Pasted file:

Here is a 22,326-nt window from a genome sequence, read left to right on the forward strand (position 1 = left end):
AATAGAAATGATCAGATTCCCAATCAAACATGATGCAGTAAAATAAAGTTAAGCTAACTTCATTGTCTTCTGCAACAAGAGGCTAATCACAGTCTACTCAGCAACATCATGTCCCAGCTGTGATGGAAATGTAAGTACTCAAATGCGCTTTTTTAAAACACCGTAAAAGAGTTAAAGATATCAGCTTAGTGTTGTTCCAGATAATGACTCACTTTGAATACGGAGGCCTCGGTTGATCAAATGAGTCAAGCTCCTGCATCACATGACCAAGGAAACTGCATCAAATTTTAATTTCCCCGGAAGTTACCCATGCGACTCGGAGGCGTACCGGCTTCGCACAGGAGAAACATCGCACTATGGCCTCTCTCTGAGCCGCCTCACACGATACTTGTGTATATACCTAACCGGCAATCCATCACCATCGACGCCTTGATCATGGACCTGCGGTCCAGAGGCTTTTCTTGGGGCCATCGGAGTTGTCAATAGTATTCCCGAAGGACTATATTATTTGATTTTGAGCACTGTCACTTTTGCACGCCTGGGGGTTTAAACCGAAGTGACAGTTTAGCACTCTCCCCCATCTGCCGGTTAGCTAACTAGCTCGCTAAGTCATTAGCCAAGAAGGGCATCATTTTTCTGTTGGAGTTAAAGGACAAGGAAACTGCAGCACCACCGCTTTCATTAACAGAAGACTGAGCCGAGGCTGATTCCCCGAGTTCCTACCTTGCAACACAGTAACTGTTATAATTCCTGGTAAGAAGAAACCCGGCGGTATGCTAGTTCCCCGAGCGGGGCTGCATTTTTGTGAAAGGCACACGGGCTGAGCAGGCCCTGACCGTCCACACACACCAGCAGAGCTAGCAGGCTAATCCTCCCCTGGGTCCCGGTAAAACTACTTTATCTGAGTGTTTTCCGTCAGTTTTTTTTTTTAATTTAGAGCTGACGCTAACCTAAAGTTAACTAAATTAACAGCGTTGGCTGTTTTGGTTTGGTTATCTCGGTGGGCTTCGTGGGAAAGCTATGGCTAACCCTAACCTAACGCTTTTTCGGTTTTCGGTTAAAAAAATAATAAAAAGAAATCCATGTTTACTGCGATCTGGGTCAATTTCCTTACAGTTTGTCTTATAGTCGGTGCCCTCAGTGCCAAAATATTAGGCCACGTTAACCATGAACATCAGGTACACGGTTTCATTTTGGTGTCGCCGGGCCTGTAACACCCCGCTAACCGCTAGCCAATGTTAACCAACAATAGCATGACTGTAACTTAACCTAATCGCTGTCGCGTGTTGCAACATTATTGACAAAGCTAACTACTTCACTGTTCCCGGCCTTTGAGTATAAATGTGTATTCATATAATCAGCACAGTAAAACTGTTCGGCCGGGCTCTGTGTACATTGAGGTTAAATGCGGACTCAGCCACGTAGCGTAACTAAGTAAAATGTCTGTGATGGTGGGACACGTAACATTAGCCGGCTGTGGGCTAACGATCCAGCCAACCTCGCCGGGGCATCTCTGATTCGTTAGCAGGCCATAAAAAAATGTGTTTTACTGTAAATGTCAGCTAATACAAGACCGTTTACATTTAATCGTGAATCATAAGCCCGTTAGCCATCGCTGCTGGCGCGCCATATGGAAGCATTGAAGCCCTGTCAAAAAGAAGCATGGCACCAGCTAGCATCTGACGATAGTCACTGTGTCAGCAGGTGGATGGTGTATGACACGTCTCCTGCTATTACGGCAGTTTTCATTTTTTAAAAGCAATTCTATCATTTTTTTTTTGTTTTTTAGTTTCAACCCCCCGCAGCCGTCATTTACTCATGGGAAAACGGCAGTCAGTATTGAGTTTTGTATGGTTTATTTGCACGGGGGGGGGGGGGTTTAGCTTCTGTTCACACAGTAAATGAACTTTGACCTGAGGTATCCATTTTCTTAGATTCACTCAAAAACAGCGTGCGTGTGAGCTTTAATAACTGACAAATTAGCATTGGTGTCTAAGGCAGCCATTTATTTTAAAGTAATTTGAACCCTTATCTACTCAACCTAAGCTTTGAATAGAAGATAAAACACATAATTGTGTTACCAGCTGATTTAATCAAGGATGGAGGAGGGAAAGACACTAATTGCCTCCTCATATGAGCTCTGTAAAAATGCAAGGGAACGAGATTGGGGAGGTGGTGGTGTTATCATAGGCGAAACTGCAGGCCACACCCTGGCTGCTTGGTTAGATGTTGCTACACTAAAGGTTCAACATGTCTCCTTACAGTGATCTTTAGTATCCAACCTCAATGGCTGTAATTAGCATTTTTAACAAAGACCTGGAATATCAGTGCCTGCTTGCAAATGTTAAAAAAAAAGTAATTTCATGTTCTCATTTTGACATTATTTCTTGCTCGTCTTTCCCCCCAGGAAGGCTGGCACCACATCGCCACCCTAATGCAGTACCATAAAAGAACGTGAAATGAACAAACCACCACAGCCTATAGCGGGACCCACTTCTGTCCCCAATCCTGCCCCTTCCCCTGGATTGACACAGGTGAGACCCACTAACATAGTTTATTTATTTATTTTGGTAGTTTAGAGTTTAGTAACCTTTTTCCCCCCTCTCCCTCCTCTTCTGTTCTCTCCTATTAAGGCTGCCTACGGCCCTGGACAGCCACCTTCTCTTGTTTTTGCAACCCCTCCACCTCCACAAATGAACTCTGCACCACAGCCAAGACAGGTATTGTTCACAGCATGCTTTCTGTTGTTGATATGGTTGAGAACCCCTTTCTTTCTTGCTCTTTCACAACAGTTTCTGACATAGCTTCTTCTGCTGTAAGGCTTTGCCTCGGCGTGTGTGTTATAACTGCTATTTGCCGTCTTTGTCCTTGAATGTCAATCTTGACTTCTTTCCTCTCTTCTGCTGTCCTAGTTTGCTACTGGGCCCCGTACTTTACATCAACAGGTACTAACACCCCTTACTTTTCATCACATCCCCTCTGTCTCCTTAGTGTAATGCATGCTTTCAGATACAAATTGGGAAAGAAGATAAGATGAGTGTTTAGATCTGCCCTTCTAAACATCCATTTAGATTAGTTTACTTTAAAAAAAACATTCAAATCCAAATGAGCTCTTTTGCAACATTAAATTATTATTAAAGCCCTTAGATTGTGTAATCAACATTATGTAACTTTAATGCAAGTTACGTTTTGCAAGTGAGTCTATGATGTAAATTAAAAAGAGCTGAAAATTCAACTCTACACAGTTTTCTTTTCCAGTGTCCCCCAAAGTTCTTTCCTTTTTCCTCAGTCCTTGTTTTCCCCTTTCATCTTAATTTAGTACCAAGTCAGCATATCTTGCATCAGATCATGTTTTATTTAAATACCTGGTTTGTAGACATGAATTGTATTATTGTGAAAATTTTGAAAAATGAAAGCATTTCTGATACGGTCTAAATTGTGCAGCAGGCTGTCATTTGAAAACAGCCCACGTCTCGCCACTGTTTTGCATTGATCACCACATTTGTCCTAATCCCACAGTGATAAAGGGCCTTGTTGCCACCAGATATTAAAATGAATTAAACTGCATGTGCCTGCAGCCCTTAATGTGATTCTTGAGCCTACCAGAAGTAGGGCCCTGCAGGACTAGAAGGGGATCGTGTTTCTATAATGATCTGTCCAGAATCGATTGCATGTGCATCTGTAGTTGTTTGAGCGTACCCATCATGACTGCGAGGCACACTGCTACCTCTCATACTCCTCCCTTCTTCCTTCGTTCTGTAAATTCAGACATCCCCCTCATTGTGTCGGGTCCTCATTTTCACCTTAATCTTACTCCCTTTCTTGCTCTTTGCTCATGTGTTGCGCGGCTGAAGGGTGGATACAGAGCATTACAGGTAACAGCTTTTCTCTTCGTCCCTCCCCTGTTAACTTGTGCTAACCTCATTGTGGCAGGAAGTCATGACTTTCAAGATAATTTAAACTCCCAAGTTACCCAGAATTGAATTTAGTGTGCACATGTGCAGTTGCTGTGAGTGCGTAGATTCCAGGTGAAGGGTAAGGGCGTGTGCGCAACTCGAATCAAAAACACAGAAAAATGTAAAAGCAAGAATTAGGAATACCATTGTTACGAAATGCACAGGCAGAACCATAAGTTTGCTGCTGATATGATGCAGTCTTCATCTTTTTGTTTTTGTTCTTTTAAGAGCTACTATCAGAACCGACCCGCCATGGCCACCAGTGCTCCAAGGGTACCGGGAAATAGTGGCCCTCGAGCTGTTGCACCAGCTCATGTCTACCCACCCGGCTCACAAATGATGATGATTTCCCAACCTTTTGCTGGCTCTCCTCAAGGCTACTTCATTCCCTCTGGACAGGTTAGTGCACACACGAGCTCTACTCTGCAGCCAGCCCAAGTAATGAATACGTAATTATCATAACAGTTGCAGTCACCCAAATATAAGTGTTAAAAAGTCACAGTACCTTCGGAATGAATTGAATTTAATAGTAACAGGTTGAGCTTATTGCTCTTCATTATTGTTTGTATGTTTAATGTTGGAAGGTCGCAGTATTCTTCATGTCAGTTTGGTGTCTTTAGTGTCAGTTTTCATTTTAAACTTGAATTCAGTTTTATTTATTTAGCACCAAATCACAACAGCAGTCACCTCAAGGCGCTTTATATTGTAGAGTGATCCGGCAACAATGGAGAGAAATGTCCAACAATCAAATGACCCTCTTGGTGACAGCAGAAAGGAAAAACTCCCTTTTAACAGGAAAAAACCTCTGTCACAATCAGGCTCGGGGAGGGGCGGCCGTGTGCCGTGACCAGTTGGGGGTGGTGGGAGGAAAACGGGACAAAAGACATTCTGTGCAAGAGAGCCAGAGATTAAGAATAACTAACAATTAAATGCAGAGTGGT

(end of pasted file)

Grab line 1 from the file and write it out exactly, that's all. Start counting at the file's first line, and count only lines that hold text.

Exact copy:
Here is a 22,326-nt window from a genome sequence, read left to right on the forward strand (position 1 = left end):